And hormones also have an important influence.While estrogen pushes the defense, testosterone has an inhibitory effect. This can be seen, for example, with vaccinations. In a study by researchers at the Walter Reed Army Medical Center in Washington, half the dose was enough for women to get the same effect as men with a flu shot. Protection also usually lasts longer in women.

Rethinking patient care and research

Wouldn't it make sense to determine the vaccination doses and the period between the boosters on a gender-specific basis? "All of this is being discussed," says Oertelt-Prigione. It is far from everyday life. It often takes a long time for new findings to find their way to the patient - and not just in gender medicine. "But there is a rethinking," assures Oertelt-Prigione. When a new drug is approved, women now have to be included in the tests.

In research, too, the focus is opening up to differences - with surprising results. The Canadian pain researcher Jeffrey Mogil showed that when working with mice, it is not just the sex of the animals that determines the result - but also that of the researchers. The rodents were less sensitive to pain when examined by men. Mogil was able to identify pheromones as the cause. The male scent put the mice under stress and diminished the sensation of pain.

Smoking, belly fat, and stress are more dangerous for women

In the meantime, new study results appear almost every few days, which show how big the small difference is. Most of them still come from cardiac medicine, which was the first specialty to focus on gender-specific aspects. There are already successes here. Heart attacks in women often went undetected in the past. "At a large clinic, the chances of women and men are now equally good," says Regitz-Zagrosek.

But also with other common diseases like diabetes it is increasingly evident that women are sick differently than men. The risk factor belly fat has a stronger impact on them. Influences such as smoking, fine dust and stress generally harm them more. In the case of cancer, however, male patients have the worse cards. Not only do they get sick more often. "If they have the same tumor, the man bears the higher risk of dying from it," says Hochleitner.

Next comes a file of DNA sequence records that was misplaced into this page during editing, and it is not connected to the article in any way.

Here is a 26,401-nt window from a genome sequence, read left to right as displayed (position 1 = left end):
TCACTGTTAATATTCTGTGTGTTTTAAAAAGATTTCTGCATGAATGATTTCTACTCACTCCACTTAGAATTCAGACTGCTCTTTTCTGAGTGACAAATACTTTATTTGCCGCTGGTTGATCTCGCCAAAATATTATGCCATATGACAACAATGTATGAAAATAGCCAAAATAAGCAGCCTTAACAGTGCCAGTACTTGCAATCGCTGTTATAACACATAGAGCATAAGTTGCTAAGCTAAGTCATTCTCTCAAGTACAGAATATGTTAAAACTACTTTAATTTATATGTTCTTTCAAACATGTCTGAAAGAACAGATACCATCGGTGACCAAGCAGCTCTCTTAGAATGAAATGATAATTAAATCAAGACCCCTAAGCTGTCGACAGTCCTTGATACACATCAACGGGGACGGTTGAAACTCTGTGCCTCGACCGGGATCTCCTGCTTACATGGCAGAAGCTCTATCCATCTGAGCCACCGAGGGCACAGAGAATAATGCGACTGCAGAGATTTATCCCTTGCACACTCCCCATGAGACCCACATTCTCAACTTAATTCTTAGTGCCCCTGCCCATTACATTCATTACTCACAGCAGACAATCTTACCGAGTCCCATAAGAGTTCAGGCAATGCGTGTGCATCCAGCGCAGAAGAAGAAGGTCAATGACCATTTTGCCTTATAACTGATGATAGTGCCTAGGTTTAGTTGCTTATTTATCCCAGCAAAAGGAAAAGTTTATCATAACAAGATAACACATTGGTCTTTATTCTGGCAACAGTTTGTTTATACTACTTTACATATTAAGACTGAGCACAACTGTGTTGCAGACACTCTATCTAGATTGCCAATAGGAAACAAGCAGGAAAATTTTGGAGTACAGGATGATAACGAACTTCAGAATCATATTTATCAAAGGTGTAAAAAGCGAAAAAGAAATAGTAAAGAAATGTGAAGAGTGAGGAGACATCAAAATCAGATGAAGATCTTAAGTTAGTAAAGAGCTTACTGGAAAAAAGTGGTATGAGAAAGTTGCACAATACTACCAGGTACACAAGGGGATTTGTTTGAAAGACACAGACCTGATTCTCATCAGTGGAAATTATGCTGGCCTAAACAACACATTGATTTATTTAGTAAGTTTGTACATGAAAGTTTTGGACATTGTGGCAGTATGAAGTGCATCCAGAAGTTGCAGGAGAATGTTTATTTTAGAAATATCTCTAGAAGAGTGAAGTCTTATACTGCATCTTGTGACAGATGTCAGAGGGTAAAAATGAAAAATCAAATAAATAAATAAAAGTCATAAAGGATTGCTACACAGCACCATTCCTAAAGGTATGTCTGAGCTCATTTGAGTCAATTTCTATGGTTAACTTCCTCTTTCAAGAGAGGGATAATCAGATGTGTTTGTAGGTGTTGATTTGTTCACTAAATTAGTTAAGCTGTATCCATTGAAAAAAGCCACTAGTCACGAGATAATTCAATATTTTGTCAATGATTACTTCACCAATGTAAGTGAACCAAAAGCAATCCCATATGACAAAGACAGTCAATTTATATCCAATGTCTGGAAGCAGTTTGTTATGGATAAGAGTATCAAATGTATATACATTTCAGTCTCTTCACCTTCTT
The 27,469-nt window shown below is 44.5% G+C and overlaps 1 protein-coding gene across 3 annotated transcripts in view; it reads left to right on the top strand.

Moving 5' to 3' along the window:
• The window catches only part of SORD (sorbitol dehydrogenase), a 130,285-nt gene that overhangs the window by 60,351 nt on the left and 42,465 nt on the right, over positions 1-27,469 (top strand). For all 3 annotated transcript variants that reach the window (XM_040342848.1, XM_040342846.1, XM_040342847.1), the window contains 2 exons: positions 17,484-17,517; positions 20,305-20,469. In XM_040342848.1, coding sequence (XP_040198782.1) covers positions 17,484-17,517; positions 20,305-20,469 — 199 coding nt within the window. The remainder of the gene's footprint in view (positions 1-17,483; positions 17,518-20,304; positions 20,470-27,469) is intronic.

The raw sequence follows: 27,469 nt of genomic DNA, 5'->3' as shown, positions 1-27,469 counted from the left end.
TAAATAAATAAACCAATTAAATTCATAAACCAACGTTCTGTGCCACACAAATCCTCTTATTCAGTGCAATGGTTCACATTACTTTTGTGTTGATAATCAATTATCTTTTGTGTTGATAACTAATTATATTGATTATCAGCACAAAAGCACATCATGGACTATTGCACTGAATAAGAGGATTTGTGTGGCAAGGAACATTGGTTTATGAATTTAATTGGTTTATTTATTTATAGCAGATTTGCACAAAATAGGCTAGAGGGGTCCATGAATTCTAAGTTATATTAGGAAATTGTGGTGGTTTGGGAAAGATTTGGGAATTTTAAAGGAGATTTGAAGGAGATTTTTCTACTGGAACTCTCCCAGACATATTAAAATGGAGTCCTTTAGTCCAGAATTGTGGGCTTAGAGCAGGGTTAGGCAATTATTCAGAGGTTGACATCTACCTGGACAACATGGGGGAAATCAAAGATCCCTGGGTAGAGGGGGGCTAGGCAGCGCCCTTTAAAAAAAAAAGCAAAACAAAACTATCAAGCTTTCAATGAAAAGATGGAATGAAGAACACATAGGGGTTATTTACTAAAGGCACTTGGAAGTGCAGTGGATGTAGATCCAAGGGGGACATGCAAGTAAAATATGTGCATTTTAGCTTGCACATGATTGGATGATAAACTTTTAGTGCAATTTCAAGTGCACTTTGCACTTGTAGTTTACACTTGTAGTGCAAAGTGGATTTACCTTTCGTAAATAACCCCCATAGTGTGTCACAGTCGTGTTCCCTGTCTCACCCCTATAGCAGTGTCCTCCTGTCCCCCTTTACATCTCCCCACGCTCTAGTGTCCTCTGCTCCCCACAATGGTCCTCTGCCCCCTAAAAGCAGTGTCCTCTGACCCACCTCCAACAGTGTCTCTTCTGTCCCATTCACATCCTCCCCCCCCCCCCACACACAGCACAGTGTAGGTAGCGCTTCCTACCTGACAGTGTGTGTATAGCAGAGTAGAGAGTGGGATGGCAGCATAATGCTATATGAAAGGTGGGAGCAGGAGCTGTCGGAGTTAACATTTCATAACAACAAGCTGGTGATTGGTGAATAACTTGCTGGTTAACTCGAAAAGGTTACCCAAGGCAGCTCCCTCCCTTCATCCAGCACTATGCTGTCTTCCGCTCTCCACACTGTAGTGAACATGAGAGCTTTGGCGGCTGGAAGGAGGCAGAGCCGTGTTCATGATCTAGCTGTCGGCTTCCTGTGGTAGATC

The big question is why? A lot of research is needed to answer them - and not just for the benefit of women. Some diseases such as depression or osteoporosis go undetected, especially in men. The stronger sex should also be interested in the background of a fact: women still live an average of five years longer than men.

Gender medicine: how women and men differ

Liver: Women tolerate less alcohol than men. For the most part, the cause is the liver. Not only is it smaller in women; some enzymes also have different levels of activity depending on gender. This also has an impact on the breakdown of drugs. Since women are also often smaller and lighter, they tend to overdose on drugs.

Hormones: The sex hormones play a key role in making women and men look different. But their effect goes much further. The messenger substances influence, among other things, the immune system, the metabolism and the function of organs.

Heart: Stinging chest pain that radiates into the arm, a feeling of tightness, as if an elephant were standing on one: Almost everyone thinks of a heart attack when they hear such symptoms. But this can also be atypical. This is much more common in women. They then often feel sick, exhausted or have upper abdominal pain. The result: frequent misdiagnoses. Gender medicine first drew attention to this.

Intestines: The female intestine usually works a little slower than that of men. This doesn't just affect drug absorption. Harmful substances in food have more time to attack the intestinal wall. Men, on the other hand, develop rectal and colon cancer more often and earlier.

Thyroid gland: Women are significantly more likely to develop the thyroid gland, such as Graves' disease or Hashimoto's thyroiditis.

Fat cells: On average, women have more fat tissue and less muscle mass than men. The proportion of water in your body is lower, however.

Kidneys: Older women in particular often have kidney weakness. Drugs stay in the body longer, which can lead to overdoses.

Bones: Brittle bones are not just a women's problem. About a third of men over the age of 70 suffer from osteoporosis. But this often goes undetected.

Immune system: Especially in middle age women have the stronger immune system. The disadvantage: you suffer more often from autoimmune diseases.